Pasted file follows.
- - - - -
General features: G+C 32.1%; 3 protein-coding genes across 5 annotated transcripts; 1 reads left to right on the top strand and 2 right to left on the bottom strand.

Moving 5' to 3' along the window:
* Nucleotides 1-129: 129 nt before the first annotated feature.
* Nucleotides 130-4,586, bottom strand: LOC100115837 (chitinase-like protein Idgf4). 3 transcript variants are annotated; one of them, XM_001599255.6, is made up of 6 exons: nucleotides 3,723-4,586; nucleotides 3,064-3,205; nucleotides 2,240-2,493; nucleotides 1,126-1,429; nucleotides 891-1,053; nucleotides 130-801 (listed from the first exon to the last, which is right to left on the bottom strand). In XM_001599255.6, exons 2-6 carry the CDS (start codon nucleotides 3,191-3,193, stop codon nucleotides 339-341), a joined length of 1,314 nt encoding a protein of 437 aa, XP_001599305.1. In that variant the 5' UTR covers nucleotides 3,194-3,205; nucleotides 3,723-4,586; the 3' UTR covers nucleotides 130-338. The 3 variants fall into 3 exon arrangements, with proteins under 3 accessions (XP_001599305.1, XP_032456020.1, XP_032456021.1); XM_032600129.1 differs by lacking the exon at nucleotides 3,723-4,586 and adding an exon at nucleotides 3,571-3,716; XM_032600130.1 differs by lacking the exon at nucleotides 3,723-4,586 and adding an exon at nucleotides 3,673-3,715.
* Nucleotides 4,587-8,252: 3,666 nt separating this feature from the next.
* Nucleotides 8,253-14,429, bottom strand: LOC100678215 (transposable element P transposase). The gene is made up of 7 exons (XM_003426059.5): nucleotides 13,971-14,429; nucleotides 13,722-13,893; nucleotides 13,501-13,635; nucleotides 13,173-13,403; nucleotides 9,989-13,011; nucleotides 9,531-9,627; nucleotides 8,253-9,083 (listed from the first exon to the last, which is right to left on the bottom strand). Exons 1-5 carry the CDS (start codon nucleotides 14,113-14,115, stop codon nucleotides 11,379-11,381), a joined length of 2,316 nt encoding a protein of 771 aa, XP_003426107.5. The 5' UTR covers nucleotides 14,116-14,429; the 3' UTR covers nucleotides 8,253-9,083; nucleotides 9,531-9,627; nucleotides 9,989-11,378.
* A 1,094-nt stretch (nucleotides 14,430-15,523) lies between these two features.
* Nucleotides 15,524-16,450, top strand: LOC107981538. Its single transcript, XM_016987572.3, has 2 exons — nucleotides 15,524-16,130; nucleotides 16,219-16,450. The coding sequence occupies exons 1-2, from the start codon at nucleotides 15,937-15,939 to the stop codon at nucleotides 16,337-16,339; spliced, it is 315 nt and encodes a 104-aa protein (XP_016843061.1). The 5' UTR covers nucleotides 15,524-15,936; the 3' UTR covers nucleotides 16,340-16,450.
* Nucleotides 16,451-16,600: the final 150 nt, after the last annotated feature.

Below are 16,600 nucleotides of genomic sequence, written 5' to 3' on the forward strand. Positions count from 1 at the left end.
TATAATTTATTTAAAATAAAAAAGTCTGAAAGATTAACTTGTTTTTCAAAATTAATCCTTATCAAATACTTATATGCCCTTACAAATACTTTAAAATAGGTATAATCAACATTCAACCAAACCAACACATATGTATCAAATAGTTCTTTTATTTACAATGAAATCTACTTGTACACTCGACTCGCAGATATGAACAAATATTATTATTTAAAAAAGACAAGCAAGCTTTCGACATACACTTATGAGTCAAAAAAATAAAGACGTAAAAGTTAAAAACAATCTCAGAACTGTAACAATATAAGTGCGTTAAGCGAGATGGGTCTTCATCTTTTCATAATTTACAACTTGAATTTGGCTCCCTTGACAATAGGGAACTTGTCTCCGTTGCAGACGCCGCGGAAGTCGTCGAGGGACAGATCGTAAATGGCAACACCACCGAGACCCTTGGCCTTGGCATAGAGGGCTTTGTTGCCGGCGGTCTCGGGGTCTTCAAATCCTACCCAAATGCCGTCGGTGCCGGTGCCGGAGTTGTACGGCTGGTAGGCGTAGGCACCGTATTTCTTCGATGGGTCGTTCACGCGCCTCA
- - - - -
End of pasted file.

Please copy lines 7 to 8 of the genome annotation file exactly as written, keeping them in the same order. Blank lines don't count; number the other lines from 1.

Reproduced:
* A 1,094-nt stretch (nucleotides 14,430-15,523) lies between these two features.
* Nucleotides 15,524-16,450, top strand: LOC107981538. Its single transcript, XM_016987572.3, has 2 exons — nucleotides 15,524-16,130; nucleotides 16,219-16,450. The coding sequence occupies exons 1-2, from the start codon at nucleotides 15,937-15,939 to the stop codon at nucleotides 16,337-16,339; spliced, it is 315 nt and encodes a 104-aa protein (XP_016843061.1). The 5' UTR covers nucleotides 15,524-15,936; the 3' UTR covers nucleotides 16,340-16,450.